Will it take a Rahul Gandhi flash mob or a Narendra Modi graffiti to connect with Indian youth this election?

Flash Mob

City folks in India like in the US are inventing novel ways to communicate: flash mobs and wall art are becoming new ways of expression for the young!

Every politician in India talks about connecting with the youth given the demographics of India but they do not either use the right means of communicating or an apt messenger to connect with youngsters. More than 65% of India’s population is below the age of 35; so how do you drum up your support with them. The standard answer from politicians is to have a SMS campaign, a Bollywood star campaigner and they have it all covered in their campaign agenda. I think they do not give the Indian youth enough credit.

Flash Mob

Traditional methods of election campaigns need to change and focus on building one-to-one rapport between Indian youth and party candidates via flash mobs and graffiti wall art!

With elections being only months away, politicians in urban areas need to adopt different media strategies. Internet is turning into a powerful medium for Election campaigns and the cyber space is being used for wooing people into party ideology and activities as also for promoting party candidates. Graffiti for politicians might mean party hoardings just like painting party symbols on walls. But what amazes me is this new urbane community expression or act which seems to have spread like fire and its timing! Just like flash mobs are a regular feature of Indian cities (with its history of Nautankis and public street plays); in the US flash mobs are also evolving as a community expression (more than a fad certainly). To me, it appears like graffiti walls and other visual media have the ability to communicate something unique about a person, party and its ideology. Not to mention that graffiti just like flash mobs has the uncanny power to highlight something important as a social message or cheer up a dull space as also ease off an otherwise busy urbane lifestyle at an opportune moment—e.g. breaking into a musical performance at the railway station, airport terminal or streets etc. The surprise element is one thing, while the power to communicate to urbane folks feeling the gap of urbanization and a grunt of estrangement—Graffiti and flash mobs connect people by speaking a language (dance and art) we all understand.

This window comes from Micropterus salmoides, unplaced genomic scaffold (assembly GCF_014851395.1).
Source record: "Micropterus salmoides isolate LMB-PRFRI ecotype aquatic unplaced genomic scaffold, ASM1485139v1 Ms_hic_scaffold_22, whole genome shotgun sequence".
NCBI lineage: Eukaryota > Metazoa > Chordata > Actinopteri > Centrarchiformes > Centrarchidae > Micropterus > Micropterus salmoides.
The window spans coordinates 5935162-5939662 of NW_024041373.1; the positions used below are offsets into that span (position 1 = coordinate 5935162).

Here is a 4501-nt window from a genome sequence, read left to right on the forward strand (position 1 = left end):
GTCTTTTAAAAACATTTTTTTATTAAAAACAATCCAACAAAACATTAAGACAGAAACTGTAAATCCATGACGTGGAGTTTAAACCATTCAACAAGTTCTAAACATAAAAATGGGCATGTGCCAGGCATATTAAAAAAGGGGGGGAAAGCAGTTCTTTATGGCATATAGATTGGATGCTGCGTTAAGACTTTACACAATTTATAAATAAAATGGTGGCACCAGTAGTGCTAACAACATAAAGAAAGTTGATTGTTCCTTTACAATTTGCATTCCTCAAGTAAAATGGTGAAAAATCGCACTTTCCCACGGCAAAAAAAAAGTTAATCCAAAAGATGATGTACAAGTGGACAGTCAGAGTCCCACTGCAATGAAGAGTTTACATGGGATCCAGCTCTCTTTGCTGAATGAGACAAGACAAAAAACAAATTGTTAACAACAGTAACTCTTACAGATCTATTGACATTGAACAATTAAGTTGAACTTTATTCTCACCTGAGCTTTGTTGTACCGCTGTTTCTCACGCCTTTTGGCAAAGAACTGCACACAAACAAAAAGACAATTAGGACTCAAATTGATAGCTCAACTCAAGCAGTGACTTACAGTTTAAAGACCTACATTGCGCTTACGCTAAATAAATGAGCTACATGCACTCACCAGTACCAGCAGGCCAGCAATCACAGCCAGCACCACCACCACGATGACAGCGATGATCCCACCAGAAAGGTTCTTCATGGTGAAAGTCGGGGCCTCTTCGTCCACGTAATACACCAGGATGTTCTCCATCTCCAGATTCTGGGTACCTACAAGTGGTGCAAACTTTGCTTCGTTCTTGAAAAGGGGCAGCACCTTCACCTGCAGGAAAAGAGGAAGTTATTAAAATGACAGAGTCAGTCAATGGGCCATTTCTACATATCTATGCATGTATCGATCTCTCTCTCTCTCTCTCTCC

So as campaign planning begins in earnest for the upcoming elections, how about a flash mob for their party at a popular mall or graffiti laying out why they should be elected rather than the same old speeches, loud speakers on vans and rickshaw-ads hustling people into large stadiums, which barely allows a glimpse of a candidate across the sea of humanity. How about an election campaign that fills this gap and allows connecting with youth and people of India?

Rahul Gandhi, Narendra Modi, Mulayam Singh et al, I hope you are listening!

Your thoughts are welcome.

-Sanjay Puri

Sanjay Puri has been working on Indian-American issues and facilitating stronger US-India relations through USINPAC (US India Political Action Committee) and AUSIB (Alliance for US India Business), two bipartisan organizations that he chairs.

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